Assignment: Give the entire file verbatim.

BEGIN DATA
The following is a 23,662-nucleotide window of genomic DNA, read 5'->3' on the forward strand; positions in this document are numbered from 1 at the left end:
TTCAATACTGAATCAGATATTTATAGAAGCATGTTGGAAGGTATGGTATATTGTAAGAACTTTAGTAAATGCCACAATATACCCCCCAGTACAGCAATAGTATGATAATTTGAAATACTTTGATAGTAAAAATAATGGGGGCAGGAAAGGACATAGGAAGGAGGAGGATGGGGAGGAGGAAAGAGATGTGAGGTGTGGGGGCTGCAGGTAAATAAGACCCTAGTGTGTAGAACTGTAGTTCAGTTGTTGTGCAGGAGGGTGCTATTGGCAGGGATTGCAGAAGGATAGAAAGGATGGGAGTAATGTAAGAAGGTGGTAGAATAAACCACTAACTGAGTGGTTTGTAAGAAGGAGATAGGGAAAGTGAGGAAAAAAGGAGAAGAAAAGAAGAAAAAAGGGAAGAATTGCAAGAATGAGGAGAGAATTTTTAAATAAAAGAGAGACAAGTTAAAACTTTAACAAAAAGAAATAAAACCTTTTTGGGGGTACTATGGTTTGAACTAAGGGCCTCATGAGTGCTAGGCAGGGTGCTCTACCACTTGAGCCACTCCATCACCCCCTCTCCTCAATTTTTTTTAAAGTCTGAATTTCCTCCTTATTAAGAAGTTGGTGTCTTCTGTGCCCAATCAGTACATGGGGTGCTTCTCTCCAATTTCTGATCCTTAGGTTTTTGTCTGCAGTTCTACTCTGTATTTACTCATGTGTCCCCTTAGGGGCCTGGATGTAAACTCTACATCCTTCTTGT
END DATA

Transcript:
The following is a 23,662-nucleotide window of genomic DNA, read 5'->3' on the forward strand; positions in this document are numbered from 1 at the left end:
TTCAATACTGAATCAGATATTTATAGAAGCATGTTGGAAGGTATGGTATATTGTAAGAACTTTAGTAAATGCCACAATATACCCCCCAGTACAGCAATAGTATGATAATTTGAAATACTTTGATAGTAAAAATAATGGGGGCAGGAAAGGACATAGGAAGGAGGAGGATGGGGAGGAGGAAAGAGATGTGAGGTGTGGGGGCTGCAGGTAAATAAGACCCTAGTGTGTAGAACTGTAGTTCAGTTGTTGTGCAGGAGGGTGCTATTGGCAGGGATTGCAGAAGGATAGAAAGGATGGGAGTAATGTAAGAAGGTGGTAGAATAAACCACTAACTGAGTGGTTTGTAAGAAGGAGATAGGGAAAGTGAGGAAAAAAGGAGAAGAAAAGAAGAAAAAAGGGAAGAATTGCAAGAATGAGGAGAGAATTTTTAAATAAAAGAGAGACAAGTTAAAACTTTAACAAAAAGAAATAAAACCTTTTTGGGGGTACTATGGTTTGAACTAAGGGCCTCATGAGTGCTAGGCAGGGTGCTCTACCACTTGAGCCACTCCATCACCCCCTCTCCTCAATTTTTTTTAAAGTCTGAATTTCCTCCTTATTAAGAAGTTGGTGTCTTCTGTGCCCAATCAGTACATGGGGTGCTTCTCTCCAATTTCTGATCCTTAGGTTTTTGTCTGCAGTTCTACTCTGTATTTACTCATGTGTCCCCTTAGGGGCCTGGATGTAAACTCTACATCCTTCTTGT